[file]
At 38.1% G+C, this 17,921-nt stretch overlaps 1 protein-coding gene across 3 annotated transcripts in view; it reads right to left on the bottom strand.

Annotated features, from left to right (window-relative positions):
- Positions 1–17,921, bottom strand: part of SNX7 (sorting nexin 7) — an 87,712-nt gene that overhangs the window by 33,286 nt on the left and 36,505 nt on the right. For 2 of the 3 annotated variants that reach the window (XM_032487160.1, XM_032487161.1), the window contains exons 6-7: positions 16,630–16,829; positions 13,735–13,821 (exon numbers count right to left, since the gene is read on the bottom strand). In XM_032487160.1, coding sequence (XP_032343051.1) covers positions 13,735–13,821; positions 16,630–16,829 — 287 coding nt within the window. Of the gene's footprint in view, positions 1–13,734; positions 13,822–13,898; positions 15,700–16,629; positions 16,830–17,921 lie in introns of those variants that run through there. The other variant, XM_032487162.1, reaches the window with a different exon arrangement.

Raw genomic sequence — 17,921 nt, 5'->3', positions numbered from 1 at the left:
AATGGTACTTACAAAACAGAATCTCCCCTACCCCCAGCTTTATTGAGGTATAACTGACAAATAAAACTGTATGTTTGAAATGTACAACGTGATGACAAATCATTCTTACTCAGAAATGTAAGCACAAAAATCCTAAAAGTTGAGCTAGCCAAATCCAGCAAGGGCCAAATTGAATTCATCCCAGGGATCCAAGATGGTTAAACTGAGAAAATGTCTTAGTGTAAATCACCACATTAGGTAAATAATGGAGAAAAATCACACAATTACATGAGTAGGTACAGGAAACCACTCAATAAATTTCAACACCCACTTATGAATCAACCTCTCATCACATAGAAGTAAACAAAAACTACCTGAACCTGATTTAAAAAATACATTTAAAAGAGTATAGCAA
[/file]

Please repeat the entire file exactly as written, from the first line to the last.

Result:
At 38.1% G+C, this 17,921-nt stretch overlaps 1 protein-coding gene across 3 annotated transcripts in view; it reads right to left on the bottom strand.

Annotated features, from left to right (window-relative positions):
- Positions 1–17,921, bottom strand: part of SNX7 (sorting nexin 7) — an 87,712-nt gene that overhangs the window by 33,286 nt on the left and 36,505 nt on the right. For 2 of the 3 annotated variants that reach the window (XM_032487160.1, XM_032487161.1), the window contains exons 6-7: positions 16,630–16,829; positions 13,735–13,821 (exon numbers count right to left, since the gene is read on the bottom strand). In XM_032487160.1, coding sequence (XP_032343051.1) covers positions 13,735–13,821; positions 16,630–16,829 — 287 coding nt within the window. Of the gene's footprint in view, positions 1–13,734; positions 13,822–13,898; positions 15,700–16,629; positions 16,830–17,921 lie in introns of those variants that run through there. The other variant, XM_032487162.1, reaches the window with a different exon arrangement.

Raw genomic sequence — 17,921 nt, 5'->3', positions numbered from 1 at the left:
AATGGTACTTACAAAACAGAATCTCCCCTACCCCCAGCTTTATTGAGGTATAACTGACAAATAAAACTGTATGTTTGAAATGTACAACGTGATGACAAATCATTCTTACTCAGAAATGTAAGCACAAAAATCCTAAAAGTTGAGCTAGCCAAATCCAGCAAGGGCCAAATTGAATTCATCCCAGGGATCCAAGATGGTTAAACTGAGAAAATGTCTTAGTGTAAATCACCACATTAGGTAAATAATGGAGAAAAATCACACAATTACATGAGTAGGTACAGGAAACCACTCAATAAATTTCAACACCCACTTATGAATCAACCTCTCATCACATAGAAGTAAACAAAAACTACCTGAACCTGATTTAAAAAATACATTTAAAAGAGTATAGCAA